of Oklahoma sports lives here.

Billy Vessels came out of Cleveland, Oklahoma, and led the Oklahoma Sooners to the 1950 NCAA Football National Championship. He rushed for 1072 yards, had seven 100 yard games and scored 18 touchdowns on his way to winning the 1952 Heisman Trophy, the first Sooner to win the coveted award. Vessels was the first pick by the Baltimore Colts in the 1953 Draft, but elected to play with the Edmonton Eskimos. He played only one season in Canada, winning the Schenly Award, as that country’s top professional football player. After one year in the U.S. Army, he was back with the Baltimore Colts in 1956, and retired from football the following year. He was inducted into the College Football Hall of Fame in 1974.

Bertha Frank Teague coached women’s basketball for forty-three years at Byng High School in Ada, Oklahoma, and compiled a 1,157-115 record (.910 winning percentage). Her Lady Pirates won eight state championships, forty district championships, twenty-two regional titles and thirty-eight conference crowns. Her teams also went undefeated and won ninety-eight consecutive games from 1936-1938. Teague was often frustrated with the archaic rules of women’s basketball, and is credited with modernizing and pushing women’s basketball to where it is today. She established the first girl’s basketball clinic in the Southwest, and was the first female coach to be enshrined in the Nasmith Memorial Basketball Hall of Fame in 1985.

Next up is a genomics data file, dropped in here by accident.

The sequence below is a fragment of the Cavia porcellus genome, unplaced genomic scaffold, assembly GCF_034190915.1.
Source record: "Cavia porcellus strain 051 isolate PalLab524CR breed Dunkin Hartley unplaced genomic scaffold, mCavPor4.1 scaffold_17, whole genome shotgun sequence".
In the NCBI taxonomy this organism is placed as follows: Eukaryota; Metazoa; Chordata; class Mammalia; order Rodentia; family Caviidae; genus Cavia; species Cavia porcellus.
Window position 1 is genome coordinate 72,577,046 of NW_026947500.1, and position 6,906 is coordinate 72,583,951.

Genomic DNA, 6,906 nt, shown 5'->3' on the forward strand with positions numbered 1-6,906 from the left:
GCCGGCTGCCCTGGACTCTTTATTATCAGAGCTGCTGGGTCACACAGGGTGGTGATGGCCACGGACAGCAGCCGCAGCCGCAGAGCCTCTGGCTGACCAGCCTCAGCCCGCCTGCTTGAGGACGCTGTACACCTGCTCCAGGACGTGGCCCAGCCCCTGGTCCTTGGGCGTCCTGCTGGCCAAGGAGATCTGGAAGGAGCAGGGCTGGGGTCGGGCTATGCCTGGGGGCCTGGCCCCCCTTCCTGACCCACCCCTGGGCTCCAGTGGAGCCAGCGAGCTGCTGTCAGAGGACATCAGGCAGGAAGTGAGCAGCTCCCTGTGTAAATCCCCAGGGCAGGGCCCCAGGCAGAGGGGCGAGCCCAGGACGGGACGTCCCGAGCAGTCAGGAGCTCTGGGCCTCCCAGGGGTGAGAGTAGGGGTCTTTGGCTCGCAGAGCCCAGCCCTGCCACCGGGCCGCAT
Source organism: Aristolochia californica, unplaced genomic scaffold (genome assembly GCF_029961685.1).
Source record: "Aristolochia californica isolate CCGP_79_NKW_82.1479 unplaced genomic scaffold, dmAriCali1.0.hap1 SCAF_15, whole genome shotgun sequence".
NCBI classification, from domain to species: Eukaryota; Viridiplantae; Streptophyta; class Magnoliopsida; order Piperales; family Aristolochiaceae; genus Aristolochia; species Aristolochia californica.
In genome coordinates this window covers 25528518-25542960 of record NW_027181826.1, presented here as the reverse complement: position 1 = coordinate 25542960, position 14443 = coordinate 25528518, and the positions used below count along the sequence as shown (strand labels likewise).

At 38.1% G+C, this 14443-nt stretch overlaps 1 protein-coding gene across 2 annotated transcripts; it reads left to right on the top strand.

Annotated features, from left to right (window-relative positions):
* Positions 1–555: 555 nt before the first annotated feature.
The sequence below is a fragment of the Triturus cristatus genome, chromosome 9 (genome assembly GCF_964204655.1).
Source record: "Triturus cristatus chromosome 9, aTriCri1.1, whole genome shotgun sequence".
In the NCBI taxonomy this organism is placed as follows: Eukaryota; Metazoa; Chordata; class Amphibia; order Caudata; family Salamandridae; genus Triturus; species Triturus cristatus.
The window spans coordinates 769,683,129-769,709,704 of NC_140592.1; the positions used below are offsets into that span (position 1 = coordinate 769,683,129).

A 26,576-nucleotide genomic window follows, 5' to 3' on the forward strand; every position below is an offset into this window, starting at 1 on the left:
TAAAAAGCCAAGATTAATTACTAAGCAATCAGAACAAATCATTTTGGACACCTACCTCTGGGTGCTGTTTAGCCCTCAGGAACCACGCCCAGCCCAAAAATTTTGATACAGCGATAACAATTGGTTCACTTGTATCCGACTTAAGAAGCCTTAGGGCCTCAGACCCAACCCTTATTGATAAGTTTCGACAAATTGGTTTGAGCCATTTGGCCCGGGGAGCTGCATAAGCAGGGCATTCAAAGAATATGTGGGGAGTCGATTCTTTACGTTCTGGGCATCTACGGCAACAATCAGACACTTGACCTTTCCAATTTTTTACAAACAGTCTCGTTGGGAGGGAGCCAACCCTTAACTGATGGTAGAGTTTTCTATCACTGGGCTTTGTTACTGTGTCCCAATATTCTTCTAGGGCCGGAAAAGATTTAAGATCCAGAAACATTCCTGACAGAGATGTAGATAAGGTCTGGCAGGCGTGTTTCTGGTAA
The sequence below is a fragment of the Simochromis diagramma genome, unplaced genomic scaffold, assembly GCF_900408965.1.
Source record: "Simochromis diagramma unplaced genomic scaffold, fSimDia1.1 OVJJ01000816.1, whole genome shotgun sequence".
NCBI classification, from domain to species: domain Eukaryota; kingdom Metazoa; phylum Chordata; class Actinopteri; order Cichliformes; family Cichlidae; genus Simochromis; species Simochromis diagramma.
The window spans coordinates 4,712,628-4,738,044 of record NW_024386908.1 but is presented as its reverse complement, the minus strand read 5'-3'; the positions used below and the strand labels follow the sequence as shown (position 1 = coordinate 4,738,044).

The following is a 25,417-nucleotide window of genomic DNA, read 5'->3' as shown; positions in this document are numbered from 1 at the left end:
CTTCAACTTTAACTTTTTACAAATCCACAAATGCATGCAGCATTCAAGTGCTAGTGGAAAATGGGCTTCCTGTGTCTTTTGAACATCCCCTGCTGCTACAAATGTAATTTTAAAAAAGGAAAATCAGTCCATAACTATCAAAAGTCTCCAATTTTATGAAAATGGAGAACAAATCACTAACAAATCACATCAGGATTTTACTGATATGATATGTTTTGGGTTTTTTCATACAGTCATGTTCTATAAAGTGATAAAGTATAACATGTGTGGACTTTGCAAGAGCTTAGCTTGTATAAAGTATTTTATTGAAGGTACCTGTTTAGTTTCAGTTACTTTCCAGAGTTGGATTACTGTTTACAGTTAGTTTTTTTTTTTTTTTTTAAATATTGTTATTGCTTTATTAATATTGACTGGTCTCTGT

Class of 1989 Inductees

Billy Vessels

Induction Sponsored by Brothers of Sigma Nu


Jim Shoulders

Induction Sponsored by W. Lynne Draper

Bertha Teague

Induction Sponsored by the Jim Thorpe Association


Born and raised near Tulsa, Oklahoma, Jim Shoulders came onto the rodeo scene as a city bred son of an auto body mechanic, and won his first rodeo at age 14.  Shoulder’s sixteen RCA World Championships include five All-Around Cowboy Awards (1949, 1956, 1957, 1958, 1959), seven Bull Rider Awards (1951, 1954-1959), and four Bareback Rider Awards (1950, 1956, 1957, 1958). By 1960, at age 32, he had earned more than $400,000 riding bulls and bareback broncos. He is a member of the Pro Rodeo Hall of Fame, the National Cowboy Hall of Fame, and is the only professional cowboy honored in the Madison Square Garden Hall of Fame.